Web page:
Le Morte d'Arthur BOOK VI CHAPTER V

Sacred Texts  Legends and Sagas  Index  BOOK VI  Previous  Next 


How a knight found Sir Launcelot lying in his leman's bed,
and how Sir Launcelot fought with the knight.

THEN within an hour there came the knight to whom the pavilion
ought, and he weened that his leman had lain in that bed, and so
he laid him down beside Sir Launcelot, and took him in his arms
and began to kiss him.  And when Sir Launcelot felt a rough beard
kissing him, he started out of the bed lightly, and the other
knight after him, and either of them gat their swords in their
hands, and out at the pavilion door went the knight of the
<182>pavilion, and Sir Launcelot followed him, and there by a
little slake Sir Launcelot wounded him sore, nigh unto the death. 
And then he yielded him unto Sir Launcelot, and so he granted
him, so that he would tell him why he came into the bed.  Sir,
said the knight, the pavilion is mine own, and there this night I
had assigned my lady to have slept with me, and now I am likely
to die of this wound.  That me repenteth, said Launcelot, of your
hurt, but I was adread of treason, for I was late beguiled, and
therefore come on your way into your pavilion and take your rest,
and as I suppose I shall staunch your blood.  And so they went
both into the pavilion, and anon Sir Launcelot staunched his

Therewithal came the knight's lady, that was a passing fair lady,
and when she espied that her lord Belleus was sore wounded, she
cried out on Sir Launcelot, and made great dole out of measure. 
Peace, my lady and my love, said Belleus, for this knight is a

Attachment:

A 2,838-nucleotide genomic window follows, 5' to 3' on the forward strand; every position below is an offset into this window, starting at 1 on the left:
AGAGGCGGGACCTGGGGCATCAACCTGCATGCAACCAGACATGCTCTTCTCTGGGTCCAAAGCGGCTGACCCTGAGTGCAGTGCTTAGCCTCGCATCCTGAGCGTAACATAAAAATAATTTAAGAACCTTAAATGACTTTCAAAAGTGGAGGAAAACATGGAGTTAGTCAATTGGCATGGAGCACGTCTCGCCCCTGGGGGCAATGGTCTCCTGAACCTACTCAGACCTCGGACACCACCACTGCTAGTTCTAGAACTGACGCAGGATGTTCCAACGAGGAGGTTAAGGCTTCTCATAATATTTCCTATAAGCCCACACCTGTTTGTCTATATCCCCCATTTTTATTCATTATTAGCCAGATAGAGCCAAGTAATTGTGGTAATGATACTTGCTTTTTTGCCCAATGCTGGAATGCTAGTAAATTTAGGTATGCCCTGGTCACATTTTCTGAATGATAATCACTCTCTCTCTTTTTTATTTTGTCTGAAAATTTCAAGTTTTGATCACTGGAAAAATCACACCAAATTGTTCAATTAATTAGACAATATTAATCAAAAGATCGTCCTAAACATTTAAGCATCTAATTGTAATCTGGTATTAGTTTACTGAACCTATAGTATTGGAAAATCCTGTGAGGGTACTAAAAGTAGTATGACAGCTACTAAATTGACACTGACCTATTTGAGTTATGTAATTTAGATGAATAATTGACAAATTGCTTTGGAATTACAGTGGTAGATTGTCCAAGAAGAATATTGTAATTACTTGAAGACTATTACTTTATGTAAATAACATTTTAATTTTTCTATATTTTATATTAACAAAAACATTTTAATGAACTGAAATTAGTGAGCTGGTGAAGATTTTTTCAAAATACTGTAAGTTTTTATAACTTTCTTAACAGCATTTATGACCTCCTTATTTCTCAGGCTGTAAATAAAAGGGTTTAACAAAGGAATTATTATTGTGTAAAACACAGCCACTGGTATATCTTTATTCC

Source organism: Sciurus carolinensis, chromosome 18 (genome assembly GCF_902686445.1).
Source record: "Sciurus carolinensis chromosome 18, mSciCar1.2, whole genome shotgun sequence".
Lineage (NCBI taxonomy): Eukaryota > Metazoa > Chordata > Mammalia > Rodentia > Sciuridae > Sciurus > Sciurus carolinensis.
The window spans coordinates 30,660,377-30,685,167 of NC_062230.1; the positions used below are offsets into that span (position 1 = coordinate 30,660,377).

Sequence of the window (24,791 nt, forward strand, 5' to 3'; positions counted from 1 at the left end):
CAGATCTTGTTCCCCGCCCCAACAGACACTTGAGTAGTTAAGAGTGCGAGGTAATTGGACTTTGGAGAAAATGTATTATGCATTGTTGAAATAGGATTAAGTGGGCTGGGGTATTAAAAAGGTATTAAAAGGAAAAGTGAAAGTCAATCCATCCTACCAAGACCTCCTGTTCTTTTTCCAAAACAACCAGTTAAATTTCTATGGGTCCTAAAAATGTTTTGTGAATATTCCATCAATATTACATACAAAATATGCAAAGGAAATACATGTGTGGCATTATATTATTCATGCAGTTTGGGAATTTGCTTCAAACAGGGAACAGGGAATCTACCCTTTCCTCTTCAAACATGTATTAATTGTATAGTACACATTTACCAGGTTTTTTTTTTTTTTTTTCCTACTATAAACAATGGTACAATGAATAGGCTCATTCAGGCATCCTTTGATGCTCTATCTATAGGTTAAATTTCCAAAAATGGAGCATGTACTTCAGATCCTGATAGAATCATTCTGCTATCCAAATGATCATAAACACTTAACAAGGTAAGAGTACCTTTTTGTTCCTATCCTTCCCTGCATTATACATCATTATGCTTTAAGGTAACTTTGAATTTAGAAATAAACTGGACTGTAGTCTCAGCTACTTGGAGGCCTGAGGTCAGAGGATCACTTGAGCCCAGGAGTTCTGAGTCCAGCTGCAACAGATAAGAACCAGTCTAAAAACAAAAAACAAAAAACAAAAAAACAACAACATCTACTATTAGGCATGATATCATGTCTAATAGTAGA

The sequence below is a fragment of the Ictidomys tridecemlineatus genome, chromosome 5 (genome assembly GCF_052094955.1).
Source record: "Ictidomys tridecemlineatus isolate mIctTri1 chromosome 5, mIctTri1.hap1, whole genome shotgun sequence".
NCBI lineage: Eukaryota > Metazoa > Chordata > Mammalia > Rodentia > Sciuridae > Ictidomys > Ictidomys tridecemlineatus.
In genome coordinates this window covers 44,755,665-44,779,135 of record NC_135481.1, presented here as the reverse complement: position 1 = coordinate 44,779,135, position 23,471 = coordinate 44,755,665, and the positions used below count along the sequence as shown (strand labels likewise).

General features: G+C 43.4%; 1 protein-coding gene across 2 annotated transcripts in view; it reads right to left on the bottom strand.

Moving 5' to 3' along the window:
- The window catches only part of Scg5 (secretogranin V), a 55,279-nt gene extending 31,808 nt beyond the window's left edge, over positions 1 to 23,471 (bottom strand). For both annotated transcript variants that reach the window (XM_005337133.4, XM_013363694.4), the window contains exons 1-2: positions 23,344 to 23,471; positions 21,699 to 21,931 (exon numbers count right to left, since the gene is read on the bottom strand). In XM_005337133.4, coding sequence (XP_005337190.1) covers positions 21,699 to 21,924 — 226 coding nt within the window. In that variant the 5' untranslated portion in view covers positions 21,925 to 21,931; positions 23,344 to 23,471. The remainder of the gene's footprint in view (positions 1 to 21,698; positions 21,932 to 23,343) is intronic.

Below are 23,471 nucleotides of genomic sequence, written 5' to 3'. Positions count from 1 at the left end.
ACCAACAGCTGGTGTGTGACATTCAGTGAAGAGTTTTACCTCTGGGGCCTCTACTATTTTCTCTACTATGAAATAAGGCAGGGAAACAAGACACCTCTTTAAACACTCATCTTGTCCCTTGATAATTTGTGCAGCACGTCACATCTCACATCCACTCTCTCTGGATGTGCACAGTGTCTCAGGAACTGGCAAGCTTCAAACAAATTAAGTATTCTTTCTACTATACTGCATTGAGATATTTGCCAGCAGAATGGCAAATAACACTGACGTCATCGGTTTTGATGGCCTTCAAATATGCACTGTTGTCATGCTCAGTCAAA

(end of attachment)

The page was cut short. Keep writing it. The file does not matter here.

good man, and a knight adventurous, and there he told her all the
cause how he was wounded; And when that I yielded me unto him, he
left me goodly and hath staunched my blood.  Sir, said the lady,
I require thee tell me what knight ye be, and what is your name? 
Fair lady, he said, my name is Sir Launcelot du Lake.  So me
thought ever by your speech, said the lady, for I have seen you
oft or this, and I know you better than ye ween.  But now an ye
would promise me of your courtesy, for the harms that ye have
done to me and my Lord Belleus, that when he cometh unto Arthur's
court for to cause him to be made knight of the Round Table, for
he is a passing good man of arms, and a mighty lord of lands of
many out isles.

Fair lady, said Sir Launcelot, let him come unto the court the
next high feast, and look that ye come with him, and I shall do
my power, an ye prove you doughty of your hands, that ye shall
have your desire.  So thus within a while, as they thus talked,
the night passed, and the day shone, and then Sir Launcelot armed
him, and took his horse, and they taught him to the Abbey, and
thither he rode within the space of two hours.<183>